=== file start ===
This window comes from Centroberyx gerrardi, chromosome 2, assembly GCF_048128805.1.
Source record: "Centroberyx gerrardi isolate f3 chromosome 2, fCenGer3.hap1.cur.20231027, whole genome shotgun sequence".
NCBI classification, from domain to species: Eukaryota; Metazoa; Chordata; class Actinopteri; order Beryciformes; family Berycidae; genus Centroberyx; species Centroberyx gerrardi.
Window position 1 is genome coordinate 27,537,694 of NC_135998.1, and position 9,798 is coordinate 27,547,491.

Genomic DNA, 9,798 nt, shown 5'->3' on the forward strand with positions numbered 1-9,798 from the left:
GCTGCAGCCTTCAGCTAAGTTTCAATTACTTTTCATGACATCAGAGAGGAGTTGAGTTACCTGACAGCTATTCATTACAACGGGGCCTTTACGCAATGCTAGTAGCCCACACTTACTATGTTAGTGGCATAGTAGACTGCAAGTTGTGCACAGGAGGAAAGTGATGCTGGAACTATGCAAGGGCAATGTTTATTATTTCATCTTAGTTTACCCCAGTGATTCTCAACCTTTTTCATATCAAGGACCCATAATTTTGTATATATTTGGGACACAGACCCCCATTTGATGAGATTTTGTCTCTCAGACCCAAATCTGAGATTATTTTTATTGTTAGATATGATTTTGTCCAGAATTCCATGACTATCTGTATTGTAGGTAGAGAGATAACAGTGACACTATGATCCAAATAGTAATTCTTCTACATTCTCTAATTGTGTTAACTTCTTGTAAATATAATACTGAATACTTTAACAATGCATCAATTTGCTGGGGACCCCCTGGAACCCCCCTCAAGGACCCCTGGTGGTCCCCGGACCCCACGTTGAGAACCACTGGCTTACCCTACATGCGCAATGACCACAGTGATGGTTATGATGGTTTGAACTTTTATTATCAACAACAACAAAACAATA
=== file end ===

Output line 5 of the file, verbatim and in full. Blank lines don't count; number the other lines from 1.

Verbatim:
Genomic DNA, 9,798 nt, shown 5'->3' on the forward strand with positions numbered 1-9,798 from the left: